Calculating someone's age, given that person's birth date, is a commonplace need in data manipulation. Unfortuntaely, VBA doesn't give a complete and correct method for calculating a person's age.
You might be tempted to use this formula:
Age = DateDiff("yyyy", Birthdate, Date)
to calculate age, but this doesn't quite work. If the birth date hasn't yet occurred this year, the Age value will be off by 1. For example, imagine your birthday is December 31, and you were born in 1950. If today is October 1, 1997, subtracting the year portions of the two dates (1997 – 1950) would indicate that you were 47 years old. In reality, by the standard way of figuring such things, you're still only 46.
To handle this discrepancy, the dhAge function in Listing 2.22 not only subtracts one Year portion of the dates from the other, it checks whether the birth date has already occurred this year. If it hasn't, the function subtracts 1 from the calculation, returning the correct age.
In addition, dhAge allows you to pass an optional second date: the date on which to calculate the age. If you pass nothing for the second parameter, the code assumes you want to use the current date as the ending date. That is, if you use a call like this:
intAge = dhAge(#5/22/59#)
you'll find the current age of someone born on May 22, 1959. If you call the function like this:
intAge = dhAge(#5/22/59#, #1/1/2000#)
you'll find out how old the same person will be on the first day of 2000.
Listing 2.22: One Solution for Calculating Age
Function dhAge(dtmBD As Date, Optional dtmDate As Date = 0) _ As Integer ' This procedure is stored as dhAgeUnused in the sample ' module. Dim intAge As Integer If dtmDate = 0 Then ' Did the caller pass in a date? If not, use ' the current date. dtmDate = Date End If intAge = DateDiff("yyyy", dtmBD, dtmDate) If dtmDate < DateSerial(Year(dtmDate), Month(dtmBD), _ Day(dtmBD)) Then intAge = intAge - 1 End If dhAge = intAge End Function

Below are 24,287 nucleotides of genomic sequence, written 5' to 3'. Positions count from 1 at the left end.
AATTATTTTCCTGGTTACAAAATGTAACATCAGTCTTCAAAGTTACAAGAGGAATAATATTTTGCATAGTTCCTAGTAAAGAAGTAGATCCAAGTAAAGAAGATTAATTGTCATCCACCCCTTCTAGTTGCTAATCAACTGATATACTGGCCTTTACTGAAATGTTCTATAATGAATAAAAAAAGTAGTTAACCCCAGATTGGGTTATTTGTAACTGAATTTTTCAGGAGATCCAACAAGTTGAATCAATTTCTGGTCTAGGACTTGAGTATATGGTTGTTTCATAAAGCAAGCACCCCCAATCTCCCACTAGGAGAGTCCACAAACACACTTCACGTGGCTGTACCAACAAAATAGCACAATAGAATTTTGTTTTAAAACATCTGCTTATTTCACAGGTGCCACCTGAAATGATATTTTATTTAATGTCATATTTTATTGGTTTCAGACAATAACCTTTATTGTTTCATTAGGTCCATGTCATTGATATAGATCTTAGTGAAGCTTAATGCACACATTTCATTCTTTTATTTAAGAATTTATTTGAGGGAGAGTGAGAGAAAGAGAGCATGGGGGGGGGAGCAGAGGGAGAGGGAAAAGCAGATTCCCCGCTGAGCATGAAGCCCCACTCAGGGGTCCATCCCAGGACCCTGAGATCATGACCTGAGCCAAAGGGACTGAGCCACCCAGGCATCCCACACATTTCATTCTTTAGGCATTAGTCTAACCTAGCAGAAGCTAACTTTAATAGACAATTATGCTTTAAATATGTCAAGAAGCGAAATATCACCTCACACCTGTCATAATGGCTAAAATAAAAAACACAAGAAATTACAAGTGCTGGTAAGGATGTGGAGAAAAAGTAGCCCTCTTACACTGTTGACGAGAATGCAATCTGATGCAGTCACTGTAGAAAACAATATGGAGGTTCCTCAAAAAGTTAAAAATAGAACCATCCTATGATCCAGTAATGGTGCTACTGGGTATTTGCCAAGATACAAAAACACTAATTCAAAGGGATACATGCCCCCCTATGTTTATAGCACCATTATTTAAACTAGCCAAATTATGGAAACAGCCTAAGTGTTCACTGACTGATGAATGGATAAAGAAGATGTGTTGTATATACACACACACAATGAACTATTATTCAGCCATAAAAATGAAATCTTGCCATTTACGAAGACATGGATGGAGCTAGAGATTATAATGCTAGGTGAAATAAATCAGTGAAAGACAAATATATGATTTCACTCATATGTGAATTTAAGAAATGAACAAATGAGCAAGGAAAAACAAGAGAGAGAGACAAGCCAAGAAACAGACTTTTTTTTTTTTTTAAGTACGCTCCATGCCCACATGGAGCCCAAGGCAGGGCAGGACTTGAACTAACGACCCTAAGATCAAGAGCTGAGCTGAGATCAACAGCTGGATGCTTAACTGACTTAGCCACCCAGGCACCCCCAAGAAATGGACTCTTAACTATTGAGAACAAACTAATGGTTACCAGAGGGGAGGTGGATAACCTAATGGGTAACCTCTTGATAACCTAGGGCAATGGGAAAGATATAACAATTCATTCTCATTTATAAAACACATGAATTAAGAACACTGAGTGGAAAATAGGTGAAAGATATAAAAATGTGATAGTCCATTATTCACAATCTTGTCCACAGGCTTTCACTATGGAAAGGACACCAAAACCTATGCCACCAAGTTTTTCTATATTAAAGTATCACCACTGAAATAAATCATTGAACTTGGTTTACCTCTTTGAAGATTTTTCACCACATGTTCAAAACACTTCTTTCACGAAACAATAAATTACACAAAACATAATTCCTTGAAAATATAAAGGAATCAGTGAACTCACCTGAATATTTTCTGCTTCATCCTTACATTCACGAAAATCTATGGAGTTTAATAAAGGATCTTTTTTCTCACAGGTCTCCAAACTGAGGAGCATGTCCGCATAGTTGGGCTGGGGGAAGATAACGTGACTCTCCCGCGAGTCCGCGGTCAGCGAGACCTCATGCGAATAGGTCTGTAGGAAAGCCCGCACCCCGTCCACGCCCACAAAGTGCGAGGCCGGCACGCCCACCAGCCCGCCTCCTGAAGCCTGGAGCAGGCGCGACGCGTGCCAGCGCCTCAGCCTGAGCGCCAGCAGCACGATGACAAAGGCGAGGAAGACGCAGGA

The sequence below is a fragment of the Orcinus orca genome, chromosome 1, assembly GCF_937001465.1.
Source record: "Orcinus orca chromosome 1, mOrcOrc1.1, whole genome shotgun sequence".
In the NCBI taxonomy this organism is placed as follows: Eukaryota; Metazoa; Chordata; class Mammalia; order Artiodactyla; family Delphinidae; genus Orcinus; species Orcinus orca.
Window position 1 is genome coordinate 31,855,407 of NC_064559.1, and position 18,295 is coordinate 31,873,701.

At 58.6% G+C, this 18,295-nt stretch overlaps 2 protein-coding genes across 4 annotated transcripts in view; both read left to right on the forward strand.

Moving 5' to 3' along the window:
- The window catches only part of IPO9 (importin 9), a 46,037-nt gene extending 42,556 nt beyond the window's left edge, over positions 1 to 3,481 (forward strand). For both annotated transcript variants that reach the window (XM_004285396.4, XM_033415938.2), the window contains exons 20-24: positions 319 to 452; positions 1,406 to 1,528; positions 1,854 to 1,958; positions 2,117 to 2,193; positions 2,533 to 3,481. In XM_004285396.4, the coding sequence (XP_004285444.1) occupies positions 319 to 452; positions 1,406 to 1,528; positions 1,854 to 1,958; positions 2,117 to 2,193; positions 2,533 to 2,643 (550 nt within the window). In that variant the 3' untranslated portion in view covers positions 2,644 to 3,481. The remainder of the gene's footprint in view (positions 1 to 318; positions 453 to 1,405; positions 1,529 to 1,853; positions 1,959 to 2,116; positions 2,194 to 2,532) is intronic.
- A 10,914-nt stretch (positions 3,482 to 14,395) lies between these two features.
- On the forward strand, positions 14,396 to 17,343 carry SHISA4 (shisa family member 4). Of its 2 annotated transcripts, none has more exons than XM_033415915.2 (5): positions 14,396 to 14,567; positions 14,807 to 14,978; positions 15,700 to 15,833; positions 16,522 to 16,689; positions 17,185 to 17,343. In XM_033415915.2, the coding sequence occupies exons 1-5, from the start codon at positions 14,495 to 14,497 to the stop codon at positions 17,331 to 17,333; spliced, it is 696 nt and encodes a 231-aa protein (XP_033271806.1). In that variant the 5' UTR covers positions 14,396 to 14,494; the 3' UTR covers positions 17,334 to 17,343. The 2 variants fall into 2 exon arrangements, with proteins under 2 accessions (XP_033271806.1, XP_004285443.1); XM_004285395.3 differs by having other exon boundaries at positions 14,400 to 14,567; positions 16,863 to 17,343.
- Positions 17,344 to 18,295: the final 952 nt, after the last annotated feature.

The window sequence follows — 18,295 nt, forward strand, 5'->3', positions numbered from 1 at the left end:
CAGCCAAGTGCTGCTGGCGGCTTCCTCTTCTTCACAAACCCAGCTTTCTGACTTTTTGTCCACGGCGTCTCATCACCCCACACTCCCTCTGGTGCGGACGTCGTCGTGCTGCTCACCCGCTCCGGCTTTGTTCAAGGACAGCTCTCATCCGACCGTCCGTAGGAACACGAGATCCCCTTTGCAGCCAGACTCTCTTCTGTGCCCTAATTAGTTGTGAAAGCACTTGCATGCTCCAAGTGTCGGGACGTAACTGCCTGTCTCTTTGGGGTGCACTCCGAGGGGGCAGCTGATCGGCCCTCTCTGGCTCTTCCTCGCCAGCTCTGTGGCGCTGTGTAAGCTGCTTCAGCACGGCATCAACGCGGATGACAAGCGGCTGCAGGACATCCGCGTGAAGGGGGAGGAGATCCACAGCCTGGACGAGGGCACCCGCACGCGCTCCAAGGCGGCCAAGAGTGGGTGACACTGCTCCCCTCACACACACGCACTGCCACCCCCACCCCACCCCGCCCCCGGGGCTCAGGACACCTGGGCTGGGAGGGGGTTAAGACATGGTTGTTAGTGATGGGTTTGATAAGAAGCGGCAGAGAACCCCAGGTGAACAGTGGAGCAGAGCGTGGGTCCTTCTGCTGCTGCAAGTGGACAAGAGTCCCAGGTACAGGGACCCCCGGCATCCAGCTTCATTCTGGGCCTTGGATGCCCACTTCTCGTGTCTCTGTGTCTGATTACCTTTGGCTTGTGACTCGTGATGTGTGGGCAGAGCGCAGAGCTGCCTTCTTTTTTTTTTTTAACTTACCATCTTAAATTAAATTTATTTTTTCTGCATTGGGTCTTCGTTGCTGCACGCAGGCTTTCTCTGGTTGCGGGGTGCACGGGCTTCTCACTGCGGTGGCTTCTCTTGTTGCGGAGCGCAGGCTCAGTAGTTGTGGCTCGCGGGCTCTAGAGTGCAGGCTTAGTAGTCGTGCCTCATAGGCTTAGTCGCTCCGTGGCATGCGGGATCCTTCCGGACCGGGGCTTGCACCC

You might also be tempted to solve this problem by dividing the difference between the two dates, in days, by 365.25. This works for some combinations of dates, but not for all. It's just not worth the margin of error. The functions presented here are simple enough that they're a reasonable replacement for the simple division that otherwise seems intuitive.
If you're looking for the smallest possible solution, perhaps at the expense of readability, you could use the version in Listing 2.23 instead. It relies on the fact that a true expression is equal to the value –1 and a false expression is equal to 0. The function adds –1 or 0 to the year difference, depending on whether the specified birth date has passed.
Listing 2.23: A Second Solution for Calculating Age
Function dhAge(dtmBD As Date, Optional dtmDate As Date = 0) _ As Integer ' Calculate a person's age, given the person's birth date and ' an optional "current" date. If dtmDate = 0 Then ' Did the caller pass in a date? If not, use ' the current date. dtmDate = Date End If dhAge = DateDiff("yyyy", dtmBD, dtmDate) + _ (dtmDate < DateSerial(Year(dtmDate), Month(dtmBD), _ Day(dtmBD))) End Function